When he recruited black men as soldiers, he would have them start as guards. Wherever he went in the Mississippi Valley, he was freeing slaves and establishing work camps. Eventually he handed over control of the camps to a chaplain, John Eaton.
Lincoln saw that the war needed to be against civilians as well as soldiers. Grant eventually bought into that policy as well. Sherman is represented as the scourge of the South—he was opposed to pillaging and burning, but he learned from Grant at Vicksburg. Grant was the one who was willing to push the war to its limits.
Vicksburg was the first time civilians were fired on. They were bombarded day and night. There was an enormous army surrounding the city. Civilians were killed and property was destroyed.
Women and white Southern families had slaves dig caves for them. That’s where they retreated with their children. It had a psychological toll on them.
It interested me: How do people hold up? War is an awful thing but it’s interesting to study how much we can endure. It can bring out the worst and the best in us, human beings pushed to the limits.
Grant was dogged. He suffered setbacks in taking Vicksburg. Six attempts to take Vicksburg were pushed back. There were more reporters in the East—he would have been removed [if there had been as many reporters covering this].
Q: What do you see as the legacy of Vicksburg today?
A: This is how the United States fights its wars. It’s how it fought World War II. Grant is taught at the Academy. When we landed at D-Day, [for the most part] we don’t talk about individual battles but a campaign that extended across Europe. It was one coordinated campaign. Eisenhower saw it that way. He was a great student of Grant. World War I was fought that way too.
In the Vicksburg area especially, the legacy is one of bitterness and hatred. The area didn’t celebrate the Fourth of July for a century. When Vicksburg surrendered, [the Union side] had great hope that the people were not only conquered but subdued. They were hopeful they could reconstruct Louisiana, Vicksburg, Mississippi—but within three weeks, [people in the area] said, No, we’re not subdued, we’re going to continue to fight.
They clung to the idea of Southern independence and maintaining slavery. The fact that Union armies were in the South made it easier to sell that line: you have an invasion force, pillaging property. The Yankees became vandals in their eyes. It left a long-simmering situation in Mississippi. Reconstruction did not last long in Mississippi. Klan-type organizations began to appear.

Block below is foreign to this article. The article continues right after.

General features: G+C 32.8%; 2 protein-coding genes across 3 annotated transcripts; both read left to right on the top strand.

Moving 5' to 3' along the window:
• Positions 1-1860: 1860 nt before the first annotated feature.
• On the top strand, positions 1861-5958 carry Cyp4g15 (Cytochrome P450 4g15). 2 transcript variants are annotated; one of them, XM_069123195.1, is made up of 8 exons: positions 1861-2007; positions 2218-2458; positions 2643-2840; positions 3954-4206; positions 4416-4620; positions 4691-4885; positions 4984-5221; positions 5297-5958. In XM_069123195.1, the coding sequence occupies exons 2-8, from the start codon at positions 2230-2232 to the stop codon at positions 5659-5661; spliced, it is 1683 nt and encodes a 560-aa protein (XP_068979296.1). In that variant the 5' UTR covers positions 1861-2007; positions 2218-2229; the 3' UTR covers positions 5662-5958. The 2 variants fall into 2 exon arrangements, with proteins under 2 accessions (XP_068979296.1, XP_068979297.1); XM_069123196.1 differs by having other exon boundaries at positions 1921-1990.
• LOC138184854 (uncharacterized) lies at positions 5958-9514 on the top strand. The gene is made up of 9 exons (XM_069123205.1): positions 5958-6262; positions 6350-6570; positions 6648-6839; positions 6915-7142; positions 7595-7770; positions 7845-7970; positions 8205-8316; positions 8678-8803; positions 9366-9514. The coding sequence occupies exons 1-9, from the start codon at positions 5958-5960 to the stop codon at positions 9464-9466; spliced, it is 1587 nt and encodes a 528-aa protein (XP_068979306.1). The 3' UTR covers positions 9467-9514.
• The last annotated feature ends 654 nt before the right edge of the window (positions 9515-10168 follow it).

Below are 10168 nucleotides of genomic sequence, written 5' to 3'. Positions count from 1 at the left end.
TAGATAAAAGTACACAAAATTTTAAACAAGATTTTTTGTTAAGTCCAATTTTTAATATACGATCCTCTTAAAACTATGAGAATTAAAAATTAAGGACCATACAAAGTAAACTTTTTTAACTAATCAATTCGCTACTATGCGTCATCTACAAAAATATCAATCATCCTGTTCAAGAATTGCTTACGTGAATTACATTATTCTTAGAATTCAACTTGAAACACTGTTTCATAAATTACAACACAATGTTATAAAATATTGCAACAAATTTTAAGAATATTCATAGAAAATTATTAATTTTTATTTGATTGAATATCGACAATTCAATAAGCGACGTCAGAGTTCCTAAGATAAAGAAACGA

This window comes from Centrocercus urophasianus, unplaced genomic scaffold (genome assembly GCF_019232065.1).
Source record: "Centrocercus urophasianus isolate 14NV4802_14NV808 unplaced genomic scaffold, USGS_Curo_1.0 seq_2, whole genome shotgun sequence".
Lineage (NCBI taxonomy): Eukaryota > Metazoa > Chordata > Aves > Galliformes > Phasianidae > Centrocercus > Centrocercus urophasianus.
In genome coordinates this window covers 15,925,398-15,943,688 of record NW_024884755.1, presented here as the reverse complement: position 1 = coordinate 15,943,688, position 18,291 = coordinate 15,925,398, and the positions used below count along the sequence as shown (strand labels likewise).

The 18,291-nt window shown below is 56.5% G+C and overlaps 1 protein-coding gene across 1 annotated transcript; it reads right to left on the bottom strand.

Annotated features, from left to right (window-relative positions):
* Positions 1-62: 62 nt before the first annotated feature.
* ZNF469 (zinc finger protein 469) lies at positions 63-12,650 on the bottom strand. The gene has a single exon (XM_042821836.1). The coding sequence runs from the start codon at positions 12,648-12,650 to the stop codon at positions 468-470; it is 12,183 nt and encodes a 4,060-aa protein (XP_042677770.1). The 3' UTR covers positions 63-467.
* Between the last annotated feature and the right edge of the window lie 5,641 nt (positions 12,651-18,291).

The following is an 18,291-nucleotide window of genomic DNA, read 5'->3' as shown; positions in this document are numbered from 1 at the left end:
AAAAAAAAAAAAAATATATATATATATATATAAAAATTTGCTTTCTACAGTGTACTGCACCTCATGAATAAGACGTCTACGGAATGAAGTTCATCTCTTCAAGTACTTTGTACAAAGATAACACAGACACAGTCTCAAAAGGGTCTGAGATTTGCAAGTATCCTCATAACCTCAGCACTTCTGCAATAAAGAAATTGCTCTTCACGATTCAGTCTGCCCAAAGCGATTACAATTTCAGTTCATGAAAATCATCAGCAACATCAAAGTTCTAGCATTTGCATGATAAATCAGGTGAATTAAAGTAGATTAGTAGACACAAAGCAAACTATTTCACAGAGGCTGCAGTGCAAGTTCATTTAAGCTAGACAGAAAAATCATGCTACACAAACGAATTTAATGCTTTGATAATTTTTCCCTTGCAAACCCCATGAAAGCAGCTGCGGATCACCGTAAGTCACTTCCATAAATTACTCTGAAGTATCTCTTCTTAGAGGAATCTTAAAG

The people in Vicksburg who helped me were great people, but there’s still a feeling that we weren’t really defeated, our cause was still just.
The debate continues with [today’s] discussions about monuments.
Q: What are you working on now?
A: I’m going to deal with Grant and Lincoln, their relationship at the end of the war. Grant took over as commander in chief in charge of all Union armies. The objective was to defeat Lee’s armies. He worked with Lincoln, from City Point, a plantation on the James River in Virginia.
Lincoln could come on a steamboat to visit Grant. There’s a lot on Lincoln as commander in chief, but not as much on Grant. He ran the war from a two-room cabin. Lincoln was running the policy side from the White House, and Grant was running the military side from Virginia.
Of the last three weeks of his life, Lincoln spent two of them at City Point with Grant. Days after his return to Washington came the end. The Grants were supposed to be with him at the theater, but Grant’s wife didn’t care for Mary Lincoln. She said, We’re going to go to Philadelphia.
As they were arriving at the train station, they saw horsemen surrounding their stagecoach. They saw John Wilkes Booth. He looked menacingly in the window. Later, they learned that Lincoln was shot.
--Interview with Deborah Kalb